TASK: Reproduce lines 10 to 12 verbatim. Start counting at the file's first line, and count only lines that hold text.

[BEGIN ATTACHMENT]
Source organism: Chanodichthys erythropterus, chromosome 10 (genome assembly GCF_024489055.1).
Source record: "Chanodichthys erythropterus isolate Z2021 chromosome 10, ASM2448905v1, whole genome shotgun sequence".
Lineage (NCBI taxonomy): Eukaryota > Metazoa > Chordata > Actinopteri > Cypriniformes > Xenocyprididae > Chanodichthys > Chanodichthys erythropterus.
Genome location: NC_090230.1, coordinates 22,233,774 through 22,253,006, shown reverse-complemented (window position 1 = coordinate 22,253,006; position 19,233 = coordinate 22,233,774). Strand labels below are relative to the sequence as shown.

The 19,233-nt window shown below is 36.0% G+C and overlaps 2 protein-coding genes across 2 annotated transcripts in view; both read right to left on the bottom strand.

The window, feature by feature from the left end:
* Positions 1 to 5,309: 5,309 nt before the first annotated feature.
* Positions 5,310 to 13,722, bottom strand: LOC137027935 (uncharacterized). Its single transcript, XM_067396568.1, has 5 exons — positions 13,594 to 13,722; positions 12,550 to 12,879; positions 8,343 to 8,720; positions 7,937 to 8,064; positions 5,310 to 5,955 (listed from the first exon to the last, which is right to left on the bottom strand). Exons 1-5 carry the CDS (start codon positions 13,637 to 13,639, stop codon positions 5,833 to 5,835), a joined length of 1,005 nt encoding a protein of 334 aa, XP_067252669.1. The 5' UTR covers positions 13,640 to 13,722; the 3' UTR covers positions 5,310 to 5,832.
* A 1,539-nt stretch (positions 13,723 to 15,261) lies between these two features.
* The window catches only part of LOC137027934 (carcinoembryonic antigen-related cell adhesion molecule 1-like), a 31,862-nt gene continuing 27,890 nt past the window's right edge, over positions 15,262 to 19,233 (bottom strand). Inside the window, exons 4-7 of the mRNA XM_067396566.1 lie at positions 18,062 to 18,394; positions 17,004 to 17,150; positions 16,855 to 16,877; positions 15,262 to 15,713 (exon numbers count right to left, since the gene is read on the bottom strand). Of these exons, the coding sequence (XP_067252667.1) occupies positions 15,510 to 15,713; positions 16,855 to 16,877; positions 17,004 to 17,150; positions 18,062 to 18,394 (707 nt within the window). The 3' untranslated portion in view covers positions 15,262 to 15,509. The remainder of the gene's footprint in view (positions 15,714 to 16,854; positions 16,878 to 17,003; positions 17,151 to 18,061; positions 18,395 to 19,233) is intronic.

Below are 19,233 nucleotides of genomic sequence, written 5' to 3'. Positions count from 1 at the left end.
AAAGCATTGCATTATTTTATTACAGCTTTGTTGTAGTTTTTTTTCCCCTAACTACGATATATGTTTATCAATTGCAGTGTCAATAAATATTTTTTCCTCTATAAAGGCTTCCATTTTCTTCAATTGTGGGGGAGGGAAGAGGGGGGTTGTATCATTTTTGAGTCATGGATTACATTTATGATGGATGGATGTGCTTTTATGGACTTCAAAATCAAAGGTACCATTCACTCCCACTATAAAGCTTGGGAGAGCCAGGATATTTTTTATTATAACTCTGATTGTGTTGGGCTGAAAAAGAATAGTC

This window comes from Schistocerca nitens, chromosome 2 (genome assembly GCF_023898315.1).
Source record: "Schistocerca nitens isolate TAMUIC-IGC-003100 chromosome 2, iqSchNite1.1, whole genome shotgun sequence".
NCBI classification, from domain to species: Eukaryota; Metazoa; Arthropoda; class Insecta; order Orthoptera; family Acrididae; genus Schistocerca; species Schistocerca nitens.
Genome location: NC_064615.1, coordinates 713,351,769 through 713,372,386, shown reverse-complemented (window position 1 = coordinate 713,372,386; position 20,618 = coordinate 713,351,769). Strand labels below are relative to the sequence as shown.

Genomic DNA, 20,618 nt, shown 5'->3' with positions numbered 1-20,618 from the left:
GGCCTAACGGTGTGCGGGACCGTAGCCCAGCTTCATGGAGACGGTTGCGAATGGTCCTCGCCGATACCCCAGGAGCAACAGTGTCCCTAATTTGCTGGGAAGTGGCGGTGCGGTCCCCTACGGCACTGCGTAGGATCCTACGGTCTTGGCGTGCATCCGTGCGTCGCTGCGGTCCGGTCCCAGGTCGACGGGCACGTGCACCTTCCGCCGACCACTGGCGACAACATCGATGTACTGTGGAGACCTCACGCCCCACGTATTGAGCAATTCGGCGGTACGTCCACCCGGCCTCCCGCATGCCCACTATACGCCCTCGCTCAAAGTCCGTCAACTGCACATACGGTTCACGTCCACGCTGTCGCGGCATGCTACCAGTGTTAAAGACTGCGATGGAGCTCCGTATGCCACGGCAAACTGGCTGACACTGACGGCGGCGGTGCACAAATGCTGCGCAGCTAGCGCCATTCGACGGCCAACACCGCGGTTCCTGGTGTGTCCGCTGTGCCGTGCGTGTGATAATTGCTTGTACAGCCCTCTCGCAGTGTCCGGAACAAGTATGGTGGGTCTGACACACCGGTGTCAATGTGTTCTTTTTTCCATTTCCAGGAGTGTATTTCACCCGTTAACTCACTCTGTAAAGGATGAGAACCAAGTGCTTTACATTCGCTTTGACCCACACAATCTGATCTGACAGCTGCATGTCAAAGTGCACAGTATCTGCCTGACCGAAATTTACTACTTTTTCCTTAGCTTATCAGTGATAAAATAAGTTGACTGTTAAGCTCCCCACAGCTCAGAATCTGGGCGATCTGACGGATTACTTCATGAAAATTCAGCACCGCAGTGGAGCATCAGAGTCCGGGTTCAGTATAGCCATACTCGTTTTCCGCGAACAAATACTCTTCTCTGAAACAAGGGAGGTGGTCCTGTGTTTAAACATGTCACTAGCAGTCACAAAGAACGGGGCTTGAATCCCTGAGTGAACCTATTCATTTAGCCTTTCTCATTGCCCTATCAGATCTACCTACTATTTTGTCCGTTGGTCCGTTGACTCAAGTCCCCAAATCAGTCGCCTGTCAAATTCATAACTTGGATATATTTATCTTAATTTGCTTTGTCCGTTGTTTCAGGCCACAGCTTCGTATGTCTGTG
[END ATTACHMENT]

* The window catches only part of LOC137027934 (carcinoembryonic antigen-related cell adhesion molecule 1-like), a 31,862-nt gene continuing 27,890 nt past the window's right edge, over positions 15,262 to 19,233 (bottom strand). Inside the window, exons 4-7 of the mRNA XM_067396566.1 lie at positions 18,062 to 18,394; positions 17,004 to 17,150; positions 16,855 to 16,877; positions 15,262 to 15,713 (exon numbers count right to left, since the gene is read on the bottom strand). Of these exons, the coding sequence (XP_067252667.1) occupies positions 15,510 to 15,713; positions 16,855 to 16,877; positions 17,004 to 17,150; positions 18,062 to 18,394 (707 nt within the window). The 3' untranslated portion in view covers positions 15,262 to 15,509. The remainder of the gene's footprint in view (positions 15,714 to 16,854; positions 16,878 to 17,003; positions 17,151 to 18,061; positions 18,395 to 19,233) is intronic.

Below are 19,233 nucleotides of genomic sequence, written 5' to 3'. Positions count from 1 at the left end.
AAAGCATTGCATTATTTTATTACAGCTTTGTTGTAGTTTTTTTTCCCCTAACTACGATATATGTTTATCAATTGCAGTGTCAATAAATATTTTTTCCTCTATAAAGGCTTCCATTTTCTTCAATTGTGGGGGAGGGAAGAGGGGGGTTGTATCATTTTTGAGTCATGGATTACATTTATGATGGATGGATGTGCTTTTATGGACTTCAAAATCAAAGGTACCATTCACTCCCACTATAAAGCTTGGGAGAGCCAGGATATTTTTTATTATAACTCTGATTGTGTTGGGCTGAAAAAGAATAGTC